Study: Bullying victims nine times more likely to suffer from depression

Results of Danish study not surprising for experts

According to new Danish research published in the scientific periodical Journal of Occupational and Environmental Medicine, the risk of suffering from depression is increased by a factor of nine among those who are the victims of workplace bullying.

Maria Gullander, a PhD in public health and epidemiology from the University of Copenhagen and the lead author of the paper, told the science publication that the study sent a clear message.

“We need to take this seriously,” she said. “Our study shows that one of the consequences of bullying can be depression.”

Poul Videbech, a professor in psychiatry at Aarhus University, agrees with the findings. “It is an interesting and important result. I can recognise it from clinical practice,” he said.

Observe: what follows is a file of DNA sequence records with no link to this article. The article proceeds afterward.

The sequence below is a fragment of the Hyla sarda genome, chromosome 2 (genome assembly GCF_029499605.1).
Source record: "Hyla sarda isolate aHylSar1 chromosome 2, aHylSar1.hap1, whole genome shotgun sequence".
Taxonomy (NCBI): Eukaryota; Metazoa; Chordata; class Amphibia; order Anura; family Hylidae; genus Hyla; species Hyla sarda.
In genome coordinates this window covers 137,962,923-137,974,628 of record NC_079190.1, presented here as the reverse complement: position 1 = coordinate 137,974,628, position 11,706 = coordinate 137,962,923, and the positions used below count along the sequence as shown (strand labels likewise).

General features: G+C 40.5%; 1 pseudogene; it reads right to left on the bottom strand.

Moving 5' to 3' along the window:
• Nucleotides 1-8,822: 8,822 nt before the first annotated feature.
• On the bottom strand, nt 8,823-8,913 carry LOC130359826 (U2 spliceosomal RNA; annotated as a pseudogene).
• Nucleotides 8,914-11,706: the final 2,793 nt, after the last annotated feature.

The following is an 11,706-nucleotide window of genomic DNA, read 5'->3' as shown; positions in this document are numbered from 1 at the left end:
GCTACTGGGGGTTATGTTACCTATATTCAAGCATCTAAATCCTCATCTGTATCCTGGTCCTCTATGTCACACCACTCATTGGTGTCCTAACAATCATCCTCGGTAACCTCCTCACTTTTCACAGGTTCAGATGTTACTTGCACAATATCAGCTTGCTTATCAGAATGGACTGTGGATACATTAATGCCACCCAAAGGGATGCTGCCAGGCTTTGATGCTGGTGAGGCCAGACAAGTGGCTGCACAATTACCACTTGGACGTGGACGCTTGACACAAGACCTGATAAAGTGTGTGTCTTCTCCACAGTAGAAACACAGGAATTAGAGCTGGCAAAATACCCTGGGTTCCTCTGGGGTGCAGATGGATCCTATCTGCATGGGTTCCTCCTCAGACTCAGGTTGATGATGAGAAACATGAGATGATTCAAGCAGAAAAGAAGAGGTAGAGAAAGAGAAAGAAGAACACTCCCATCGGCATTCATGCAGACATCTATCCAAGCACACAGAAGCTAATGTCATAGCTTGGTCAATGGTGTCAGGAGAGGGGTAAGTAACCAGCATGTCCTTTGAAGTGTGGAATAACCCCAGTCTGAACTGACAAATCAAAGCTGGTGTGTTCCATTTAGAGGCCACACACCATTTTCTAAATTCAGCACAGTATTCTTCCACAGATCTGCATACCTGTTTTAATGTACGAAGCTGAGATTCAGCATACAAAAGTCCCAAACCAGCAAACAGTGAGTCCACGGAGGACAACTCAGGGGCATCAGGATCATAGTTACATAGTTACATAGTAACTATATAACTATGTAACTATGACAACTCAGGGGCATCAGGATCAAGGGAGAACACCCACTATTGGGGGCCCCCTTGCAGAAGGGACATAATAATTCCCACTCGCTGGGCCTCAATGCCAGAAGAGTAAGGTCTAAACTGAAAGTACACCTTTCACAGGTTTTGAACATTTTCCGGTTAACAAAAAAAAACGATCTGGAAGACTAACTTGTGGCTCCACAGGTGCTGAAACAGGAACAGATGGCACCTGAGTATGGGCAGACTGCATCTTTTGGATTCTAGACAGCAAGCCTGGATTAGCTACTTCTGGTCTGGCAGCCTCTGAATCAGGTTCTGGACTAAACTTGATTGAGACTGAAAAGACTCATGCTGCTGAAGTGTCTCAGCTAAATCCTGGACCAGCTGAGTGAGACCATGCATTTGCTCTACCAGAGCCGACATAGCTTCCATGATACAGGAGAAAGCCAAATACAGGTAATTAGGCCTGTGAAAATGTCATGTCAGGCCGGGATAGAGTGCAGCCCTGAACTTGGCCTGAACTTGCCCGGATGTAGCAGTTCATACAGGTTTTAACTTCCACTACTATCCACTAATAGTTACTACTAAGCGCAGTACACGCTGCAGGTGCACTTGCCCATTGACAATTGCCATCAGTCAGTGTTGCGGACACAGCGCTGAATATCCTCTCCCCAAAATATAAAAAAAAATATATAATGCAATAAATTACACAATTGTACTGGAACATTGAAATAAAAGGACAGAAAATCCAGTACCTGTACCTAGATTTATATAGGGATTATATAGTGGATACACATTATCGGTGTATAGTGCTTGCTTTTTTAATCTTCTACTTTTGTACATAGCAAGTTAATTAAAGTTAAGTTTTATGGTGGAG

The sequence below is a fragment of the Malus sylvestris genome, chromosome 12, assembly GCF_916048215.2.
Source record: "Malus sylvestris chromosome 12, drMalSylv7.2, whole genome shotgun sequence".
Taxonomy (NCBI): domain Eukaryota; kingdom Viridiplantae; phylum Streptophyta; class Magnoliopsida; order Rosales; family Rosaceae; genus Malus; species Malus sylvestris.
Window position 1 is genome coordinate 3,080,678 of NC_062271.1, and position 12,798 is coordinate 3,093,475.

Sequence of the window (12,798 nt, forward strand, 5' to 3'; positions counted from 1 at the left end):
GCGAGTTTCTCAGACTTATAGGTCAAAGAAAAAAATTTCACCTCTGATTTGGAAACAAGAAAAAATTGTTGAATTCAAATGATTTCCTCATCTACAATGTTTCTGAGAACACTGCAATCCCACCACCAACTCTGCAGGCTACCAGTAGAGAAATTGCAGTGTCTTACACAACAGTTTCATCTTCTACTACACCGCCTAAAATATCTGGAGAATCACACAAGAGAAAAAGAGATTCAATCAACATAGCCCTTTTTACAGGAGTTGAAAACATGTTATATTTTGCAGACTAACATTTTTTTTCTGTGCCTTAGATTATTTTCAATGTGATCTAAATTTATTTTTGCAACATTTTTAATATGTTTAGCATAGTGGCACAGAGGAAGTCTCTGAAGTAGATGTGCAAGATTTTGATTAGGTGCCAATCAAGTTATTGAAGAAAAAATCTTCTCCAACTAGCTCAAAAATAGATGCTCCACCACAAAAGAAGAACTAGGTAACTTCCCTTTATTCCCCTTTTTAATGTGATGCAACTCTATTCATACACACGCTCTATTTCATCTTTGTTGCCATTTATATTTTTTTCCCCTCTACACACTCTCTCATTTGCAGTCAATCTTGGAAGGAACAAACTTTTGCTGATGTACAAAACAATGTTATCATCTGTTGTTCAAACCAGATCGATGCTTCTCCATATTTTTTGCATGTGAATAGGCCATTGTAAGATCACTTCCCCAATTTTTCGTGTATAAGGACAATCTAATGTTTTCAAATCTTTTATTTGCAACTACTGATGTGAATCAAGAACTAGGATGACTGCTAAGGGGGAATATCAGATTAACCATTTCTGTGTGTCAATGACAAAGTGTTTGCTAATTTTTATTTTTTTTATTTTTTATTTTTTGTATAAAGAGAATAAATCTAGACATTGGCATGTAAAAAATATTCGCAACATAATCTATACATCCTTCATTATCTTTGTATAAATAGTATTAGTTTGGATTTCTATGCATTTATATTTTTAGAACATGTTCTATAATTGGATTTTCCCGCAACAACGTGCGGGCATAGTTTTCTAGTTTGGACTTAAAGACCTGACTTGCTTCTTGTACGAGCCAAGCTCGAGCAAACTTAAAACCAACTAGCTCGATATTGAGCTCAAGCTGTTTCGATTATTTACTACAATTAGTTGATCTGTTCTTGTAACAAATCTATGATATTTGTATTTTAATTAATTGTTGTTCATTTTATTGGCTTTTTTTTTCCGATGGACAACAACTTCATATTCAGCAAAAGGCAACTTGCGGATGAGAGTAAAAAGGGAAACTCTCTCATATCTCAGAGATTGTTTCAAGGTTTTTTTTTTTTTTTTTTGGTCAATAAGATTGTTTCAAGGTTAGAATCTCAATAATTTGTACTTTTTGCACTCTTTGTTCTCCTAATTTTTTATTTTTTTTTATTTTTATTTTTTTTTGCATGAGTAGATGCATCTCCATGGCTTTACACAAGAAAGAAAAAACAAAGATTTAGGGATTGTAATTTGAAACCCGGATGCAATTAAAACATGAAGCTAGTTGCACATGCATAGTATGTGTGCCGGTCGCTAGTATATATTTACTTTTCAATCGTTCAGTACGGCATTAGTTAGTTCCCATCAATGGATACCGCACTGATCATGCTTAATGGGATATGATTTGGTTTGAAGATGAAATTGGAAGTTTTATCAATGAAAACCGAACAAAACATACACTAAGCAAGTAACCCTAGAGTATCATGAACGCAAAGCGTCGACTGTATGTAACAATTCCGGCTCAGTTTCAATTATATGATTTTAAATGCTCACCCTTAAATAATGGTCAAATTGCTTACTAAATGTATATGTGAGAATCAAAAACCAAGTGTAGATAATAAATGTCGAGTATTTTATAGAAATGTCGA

“We know that bullying affects one’s self-confidence and self-esteem. So it is easily imaginable that bullying pushes towards depression and maybe triggers it or makes it worse than it otherwise would have been.”

The chicken or the egg?
The study is the biggest of its kind to date and involved 5,485 people in employment being interviewed three times at two-and-a-half-year intervals. Each time the participants were asked questions to determine if they were being bullied and whether they were suffering from depression.

Extra interviews were conducted with 1,481 of the participants: half of whom were the victims of bullying and showed signs of depression or anxiety while the rest were selected randomly.

Gullander explains that despite the strength of the results, it is still difficult to say if bullying leads to depression or whether depression increases the perception of being bullied.

“The problem is that we still can’t say anything conclusively about the extent to which your depressive symptoms make you more vulnerable to negative relations,” she said.